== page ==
An apprenticeship is the recognised way people train in a craft trade or profession. As an apprentice you earn as you learn. You will be paid for your work and you will gain internationally recognised qualifications. Common apprenticeships include construction, electrical, engineering, hospitality or cooking, mechanics, or IT.
Here is our short guide on Apprenticeships:
The main craft trades and professions are coordinated and managed by SOLAS along with the Department of Education and Science, employers and unions. You can train to become a plasterer or electrician etc. While you are training, you work with an employer learning the necessary skills and receive a wage. Most apprenticeships last 4 years.
- Be at least 16.
- Have a minimum of five D grades in the Junior Cert or equivalent (QQI level 3/4).
- In reality many employers would prefer to take on those with a Leaving Cert or equivalent.
- If you can’t meet these criteria, you can still become an apprentice if you:
- Complete an approved pre-apprenticeship training course (see below)
- Are over 16 and have worked for at least three years in a relevant industry that SOLAS approves and have competed a successful assessment interview
Steps to becoming a Craft Apprentice
- To apply for a place on an apprenticeship, you must first register with SOLAS.
- Craft Apprenticeships are coordinated by SOLAS – so contact your local office to make an appointment to talk to someone about apprenticeships.
- Check if you have achieved the necessary entry requirements – there are different entry requirements depending on the sector and job.
- Check with SOLAS for details of employers that are looking for an apprentice.
- Apprenticeshipjobs.ie have a list of potential employers
- If you are interested in Construction you can register your interest and create an account with apprentices.ie also see their vacancy page for current opportunities.
- Apprenticeship.ie gives advice on how to find apprenticeships
NFQ Level 5 to 9 is offered through the individual industries in areas as diverse as; financial services, accounting, medical devices, software development etc. Professional bodies such as Accounting Technicians of Ireland/ Insurance Practitioners of Ireland have programmes to link you to the employers and relevant academic institutes.
Steps to becoming a Professional Apprentice
- Individual Sectors have different application dates and methods – Contact the relevant professional bodies such as the Accounting Technicians of Ireland, Insurance Practitioners of Ireland etc.
- Join their mailing list, keep and eye out for recruitment drives
- Check if you have achieved the necessary entry requirements – There are different entry criteria depending on the sector and job. The most common way is through the Leaving Cert, however there are also other ways to meet the criteria.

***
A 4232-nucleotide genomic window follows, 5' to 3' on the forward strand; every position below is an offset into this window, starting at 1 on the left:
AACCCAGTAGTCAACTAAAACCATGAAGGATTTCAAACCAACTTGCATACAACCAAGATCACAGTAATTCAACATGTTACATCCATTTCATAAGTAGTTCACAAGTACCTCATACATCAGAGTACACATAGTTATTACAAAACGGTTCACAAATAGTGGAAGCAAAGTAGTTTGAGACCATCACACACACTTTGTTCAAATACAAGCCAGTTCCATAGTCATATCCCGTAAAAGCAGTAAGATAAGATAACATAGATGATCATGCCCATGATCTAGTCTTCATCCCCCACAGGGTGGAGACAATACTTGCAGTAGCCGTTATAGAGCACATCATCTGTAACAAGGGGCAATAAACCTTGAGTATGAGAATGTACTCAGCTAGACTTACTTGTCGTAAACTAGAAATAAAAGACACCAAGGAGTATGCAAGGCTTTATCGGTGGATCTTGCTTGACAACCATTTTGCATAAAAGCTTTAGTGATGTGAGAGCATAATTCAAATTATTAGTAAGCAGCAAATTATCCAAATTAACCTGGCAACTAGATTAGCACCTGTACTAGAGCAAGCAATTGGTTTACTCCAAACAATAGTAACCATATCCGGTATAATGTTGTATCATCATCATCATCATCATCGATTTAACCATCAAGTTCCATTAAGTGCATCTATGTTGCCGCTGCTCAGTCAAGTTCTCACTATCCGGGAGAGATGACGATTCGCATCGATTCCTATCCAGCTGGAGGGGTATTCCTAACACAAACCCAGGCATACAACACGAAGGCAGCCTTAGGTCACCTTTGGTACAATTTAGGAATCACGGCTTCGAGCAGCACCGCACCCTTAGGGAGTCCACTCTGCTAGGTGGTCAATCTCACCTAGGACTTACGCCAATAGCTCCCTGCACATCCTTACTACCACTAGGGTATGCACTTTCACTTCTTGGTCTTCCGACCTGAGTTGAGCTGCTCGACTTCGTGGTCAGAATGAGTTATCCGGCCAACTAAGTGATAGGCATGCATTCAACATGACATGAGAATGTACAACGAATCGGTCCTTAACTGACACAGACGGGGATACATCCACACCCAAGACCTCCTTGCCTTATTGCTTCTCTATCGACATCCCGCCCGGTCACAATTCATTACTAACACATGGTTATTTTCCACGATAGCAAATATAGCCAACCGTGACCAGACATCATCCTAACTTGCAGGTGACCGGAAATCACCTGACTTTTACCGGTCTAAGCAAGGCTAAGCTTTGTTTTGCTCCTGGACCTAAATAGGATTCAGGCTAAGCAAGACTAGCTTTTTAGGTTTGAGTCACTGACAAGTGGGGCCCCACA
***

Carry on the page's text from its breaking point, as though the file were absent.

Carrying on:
- Check out apprenticeship.ie
Access to Apprenticeship Programmes
Access to Apprenticeship Programme is delivered by TU Dublin’s college of Engineering and Built Environment. It is a 12 week programme that gives you an opportunity to sample a range of apprenticeships in Construction, Engineering, Electrical, Motor and Aviation – it runs 3 times a year – September, January and April .
A pre-apprenticeship course is for young people who want to do an apprenticeship but don’t have the minimum entry requirements.
These courses have both hands-on and classroom based modules, and aim to develop skills, knowledge and expertise to gaining an apprenticeship in a range of trades or industries. For information you can contact SOLAS or your local Youthreach would be a good place to start.
Pre-Tech Apprenticeships aim to prepare more people to the Tech Apprenticeship route to careers in IT by showcasing tech roles and providing skills sampling in growth areas such as Software Development, Network Engineering and Cybersecurity.
CIF Transition Year (TY) Work-placement Initiative
The CIF Manpower Education and Training Committee runs a TY work placement initiative in partnership with careersportal.ie and with the support of the Institute of Careers Guidance Counsellors (ICG).
The objective of the initiative to encourage second level students, who are making careers decisions, to consider construction as a real option. Secondly, it is designed to encourage CIF members to offer work placement to nurture this interest in construction. This way we can develop a pipeline of talented people into this industry. https://cif.ie/careers/
You can download our Guide to Apprenticeships here